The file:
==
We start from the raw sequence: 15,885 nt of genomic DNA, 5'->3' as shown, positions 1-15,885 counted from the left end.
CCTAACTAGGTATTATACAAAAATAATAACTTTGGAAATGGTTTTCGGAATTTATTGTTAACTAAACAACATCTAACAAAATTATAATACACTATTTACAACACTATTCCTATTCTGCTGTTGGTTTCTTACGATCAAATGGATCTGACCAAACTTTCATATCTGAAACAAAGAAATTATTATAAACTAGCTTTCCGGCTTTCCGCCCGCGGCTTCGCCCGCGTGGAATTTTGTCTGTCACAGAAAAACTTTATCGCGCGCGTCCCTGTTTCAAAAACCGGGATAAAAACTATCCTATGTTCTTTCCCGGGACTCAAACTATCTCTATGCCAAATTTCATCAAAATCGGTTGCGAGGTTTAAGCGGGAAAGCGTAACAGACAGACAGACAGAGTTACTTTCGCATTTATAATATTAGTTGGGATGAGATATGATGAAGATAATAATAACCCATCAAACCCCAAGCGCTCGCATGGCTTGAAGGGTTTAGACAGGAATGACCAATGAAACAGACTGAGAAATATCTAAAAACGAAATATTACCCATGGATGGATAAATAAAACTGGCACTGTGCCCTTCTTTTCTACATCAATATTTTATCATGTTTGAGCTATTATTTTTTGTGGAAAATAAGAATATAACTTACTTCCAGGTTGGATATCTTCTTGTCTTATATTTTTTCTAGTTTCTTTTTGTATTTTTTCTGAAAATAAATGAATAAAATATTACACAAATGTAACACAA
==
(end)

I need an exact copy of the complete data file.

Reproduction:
We start from the raw sequence: 15,885 nt of genomic DNA, 5'->3' as shown, positions 1-15,885 counted from the left end.
CCTAACTAGGTATTATACAAAAATAATAACTTTGGAAATGGTTTTCGGAATTTATTGTTAACTAAACAACATCTAACAAAATTATAATACACTATTTACAACACTATTCCTATTCTGCTGTTGGTTTCTTACGATCAAATGGATCTGACCAAACTTTCATATCTGAAACAAAGAAATTATTATAAACTAGCTTTCCGGCTTTCCGCCCGCGGCTTCGCCCGCGTGGAATTTTGTCTGTCACAGAAAAACTTTATCGCGCGCGTCCCTGTTTCAAAAACCGGGATAAAAACTATCCTATGTTCTTTCCCGGGACTCAAACTATCTCTATGCCAAATTTCATCAAAATCGGTTGCGAGGTTTAAGCGGGAAAGCGTAACAGACAGACAGACAGAGTTACTTTCGCATTTATAATATTAGTTGGGATGAGATATGATGAAGATAATAATAACCCATCAAACCCCAAGCGCTCGCATGGCTTGAAGGGTTTAGACAGGAATGACCAATGAAACAGACTGAGAAATATCTAAAAACGAAATATTACCCATGGATGGATAAATAAAACTGGCACTGTGCCCTTCTTTTCTACATCAATATTTTATCATGTTTGAGCTATTATTTTTTGTGGAAAATAAGAATATAACTTACTTCCAGGTTGGATATCTTCTTGTCTTATATTTTTTCTAGTTTCTTTTTGTATTTTTTCTGAAAATAAATGAATAAAATATTACACAAATGTAACACAA